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Loss of Faith 'Increases Risk of Dying'
Religious Struggle, Health Linked In Study

There has been a lot of research suggesting that being religious is good for a person's health.

Earlier research has shown that regular church attendance can lengthen life. Now, a study suggests that struggling with religious beliefs during an illness diminishes the chances of recovering. Persons, whose faith is shaken when they fall ill, are at greater risk of dying, according to a study in two American hospitals. This may be the first study to document the consequences of a loss of faith.

Kenneth I. Pargament of Duke University and colleagues questioned and followed 596 patients aged 55 or older from 1996 to 1997. These patients were admitted to two hospitals in Durham, North Carolina, with a variety of illnesses. Patients who reported that they felt alienated from or unloved by God and attributed their illness to the devil or said they felt abandoned by their church community had a 19 percent to 28 percent increase in the risk of dying within the next two years compared with those who had no such religious doubts, the researchers reported in the Aug. 13-27 issue of Archives of Internal Medicine. That was the case even after the researchers accounted for the patients' relative health, mental health and demographic status.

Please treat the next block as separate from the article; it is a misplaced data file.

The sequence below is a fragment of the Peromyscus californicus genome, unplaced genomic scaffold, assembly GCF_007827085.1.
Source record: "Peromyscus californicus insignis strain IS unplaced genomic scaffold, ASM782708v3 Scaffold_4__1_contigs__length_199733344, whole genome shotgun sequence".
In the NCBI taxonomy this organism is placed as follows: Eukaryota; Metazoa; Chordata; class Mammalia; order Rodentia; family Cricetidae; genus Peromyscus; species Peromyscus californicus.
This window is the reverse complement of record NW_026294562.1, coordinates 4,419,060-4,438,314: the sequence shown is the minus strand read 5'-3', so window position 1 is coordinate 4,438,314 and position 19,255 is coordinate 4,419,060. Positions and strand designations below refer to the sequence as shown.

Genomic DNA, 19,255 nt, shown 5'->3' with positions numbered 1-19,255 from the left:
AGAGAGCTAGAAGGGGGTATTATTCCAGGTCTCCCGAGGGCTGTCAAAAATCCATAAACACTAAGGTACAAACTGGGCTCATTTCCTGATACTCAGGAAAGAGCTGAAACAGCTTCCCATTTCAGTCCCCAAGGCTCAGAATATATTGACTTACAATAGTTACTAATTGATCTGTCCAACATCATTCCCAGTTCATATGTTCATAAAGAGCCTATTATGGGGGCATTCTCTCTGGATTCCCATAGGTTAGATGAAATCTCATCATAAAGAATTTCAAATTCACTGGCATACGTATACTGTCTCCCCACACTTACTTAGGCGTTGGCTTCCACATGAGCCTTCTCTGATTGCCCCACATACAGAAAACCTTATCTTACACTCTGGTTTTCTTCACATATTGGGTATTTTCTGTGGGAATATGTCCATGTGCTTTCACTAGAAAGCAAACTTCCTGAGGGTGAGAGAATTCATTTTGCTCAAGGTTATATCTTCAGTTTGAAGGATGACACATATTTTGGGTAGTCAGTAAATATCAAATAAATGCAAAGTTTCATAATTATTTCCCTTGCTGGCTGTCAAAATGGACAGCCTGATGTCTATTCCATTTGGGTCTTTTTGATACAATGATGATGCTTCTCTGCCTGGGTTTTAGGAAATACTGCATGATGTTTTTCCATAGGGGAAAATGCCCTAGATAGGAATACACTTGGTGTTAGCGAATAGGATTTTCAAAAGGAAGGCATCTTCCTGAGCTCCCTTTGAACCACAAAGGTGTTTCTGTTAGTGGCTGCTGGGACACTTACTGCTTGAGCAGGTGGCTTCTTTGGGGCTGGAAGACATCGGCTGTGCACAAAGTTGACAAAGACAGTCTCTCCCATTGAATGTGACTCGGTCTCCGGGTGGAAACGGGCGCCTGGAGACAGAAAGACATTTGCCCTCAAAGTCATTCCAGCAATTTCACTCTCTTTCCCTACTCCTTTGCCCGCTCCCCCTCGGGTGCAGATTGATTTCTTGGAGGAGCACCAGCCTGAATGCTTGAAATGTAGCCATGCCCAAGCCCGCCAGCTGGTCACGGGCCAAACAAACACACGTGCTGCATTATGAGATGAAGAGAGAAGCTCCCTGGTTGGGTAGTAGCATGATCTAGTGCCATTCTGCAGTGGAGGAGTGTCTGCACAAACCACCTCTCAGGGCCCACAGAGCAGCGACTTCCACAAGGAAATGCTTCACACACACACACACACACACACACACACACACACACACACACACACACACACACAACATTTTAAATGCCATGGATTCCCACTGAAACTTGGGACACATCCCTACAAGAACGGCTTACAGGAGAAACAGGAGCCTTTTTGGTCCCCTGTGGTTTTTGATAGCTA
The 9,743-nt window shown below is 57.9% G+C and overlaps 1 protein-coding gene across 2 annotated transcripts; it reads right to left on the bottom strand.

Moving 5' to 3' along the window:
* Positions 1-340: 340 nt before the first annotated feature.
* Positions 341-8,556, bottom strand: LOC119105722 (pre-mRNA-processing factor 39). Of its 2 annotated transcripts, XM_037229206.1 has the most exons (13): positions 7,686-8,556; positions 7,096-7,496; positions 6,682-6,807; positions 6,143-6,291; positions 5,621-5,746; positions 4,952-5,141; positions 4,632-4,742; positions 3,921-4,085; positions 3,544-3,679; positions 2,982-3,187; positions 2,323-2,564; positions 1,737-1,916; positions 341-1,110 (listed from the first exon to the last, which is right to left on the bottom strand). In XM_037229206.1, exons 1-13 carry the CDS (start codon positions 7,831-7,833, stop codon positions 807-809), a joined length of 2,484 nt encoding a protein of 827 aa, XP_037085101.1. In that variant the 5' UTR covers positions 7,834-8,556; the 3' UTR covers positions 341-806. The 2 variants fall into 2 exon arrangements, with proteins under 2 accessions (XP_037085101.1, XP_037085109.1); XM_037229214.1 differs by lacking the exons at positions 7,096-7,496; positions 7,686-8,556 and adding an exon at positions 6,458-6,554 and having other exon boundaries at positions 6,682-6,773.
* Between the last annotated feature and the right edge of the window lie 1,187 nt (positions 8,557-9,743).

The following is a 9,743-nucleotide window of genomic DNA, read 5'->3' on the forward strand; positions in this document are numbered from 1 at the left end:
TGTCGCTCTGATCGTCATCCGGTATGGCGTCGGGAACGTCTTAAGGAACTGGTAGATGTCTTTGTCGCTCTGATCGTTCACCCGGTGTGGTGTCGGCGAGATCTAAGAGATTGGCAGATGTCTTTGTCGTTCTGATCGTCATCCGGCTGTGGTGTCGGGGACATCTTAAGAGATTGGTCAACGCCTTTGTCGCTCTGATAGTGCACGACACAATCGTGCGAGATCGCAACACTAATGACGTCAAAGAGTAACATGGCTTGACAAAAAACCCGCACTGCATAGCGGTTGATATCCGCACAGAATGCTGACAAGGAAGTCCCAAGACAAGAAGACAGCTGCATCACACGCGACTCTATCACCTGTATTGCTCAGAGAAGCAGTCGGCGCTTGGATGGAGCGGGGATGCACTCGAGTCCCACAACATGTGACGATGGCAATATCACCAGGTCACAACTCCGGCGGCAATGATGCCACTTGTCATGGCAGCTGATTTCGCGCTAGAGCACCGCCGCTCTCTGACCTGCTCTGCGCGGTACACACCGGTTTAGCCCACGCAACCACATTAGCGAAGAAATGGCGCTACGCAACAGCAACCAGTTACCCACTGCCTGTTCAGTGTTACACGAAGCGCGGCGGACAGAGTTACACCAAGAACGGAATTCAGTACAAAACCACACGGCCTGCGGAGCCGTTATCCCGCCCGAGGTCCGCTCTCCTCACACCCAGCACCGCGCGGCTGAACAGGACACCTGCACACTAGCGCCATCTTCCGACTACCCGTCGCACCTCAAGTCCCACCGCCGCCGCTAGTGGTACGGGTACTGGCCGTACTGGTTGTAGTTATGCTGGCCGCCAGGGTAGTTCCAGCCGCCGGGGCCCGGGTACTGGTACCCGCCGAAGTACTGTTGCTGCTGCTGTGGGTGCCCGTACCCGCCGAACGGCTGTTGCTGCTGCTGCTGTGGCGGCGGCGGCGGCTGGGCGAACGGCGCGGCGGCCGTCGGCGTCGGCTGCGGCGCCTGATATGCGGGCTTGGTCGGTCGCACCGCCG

Those who died had tended to feel "abandoned or punished by God" compared with those who survived illness, the researchers said.

The authors speculated that there could be a variety of explanations for the findings. A religious struggle could somehow directly affect health, perhaps by affecting the immune system. Or it could be that people who would tend to have such struggles would also tend to have emotional or personality differences, or more stress, anxiety and depression. 
"Expressions of dissatisfaction, confusion and discontent with God and religion are not normative in the United States. Thus, individuals who voice religious dissatisfaction and discontent in the midst of their illnesses may alienate themselves from the support and caring of family, friends, clergy and health professionals," the researchers wrote.

"Whenever anyone becomes suddenly ill with a disease that threatens life, or a way of life, they ask `why?' or `why me?' " Harold Koenig, of Duke University, one of the authors of the study said. "Some people experience anger at God for not protecting them or not answering their prayers for healing. Some feel as though God is punishing them and they question God's love for them, and sometimes they feel like others have deserted them as well."

Among those who died, there was no distinction in terms of the severity of the disease that could explain it. Nor did gender, race, brain functioning, independence in daily activities, mood or quality of life provide an explanation. It was as if they simply turned their faces to the wall.

Kenneth Pargemant, a psychologist at Bowling Green State University, Ohio, and the leader of the study, believes that it underlines the need for spiritual assessment and pastoral interventions for patients whose faith is shaken by illness. Increasingly doctors in the US are taking a patient's "spiritual history" and many medical schools have courses to train students on how to do so.

Source: Times (London), Washington Post.

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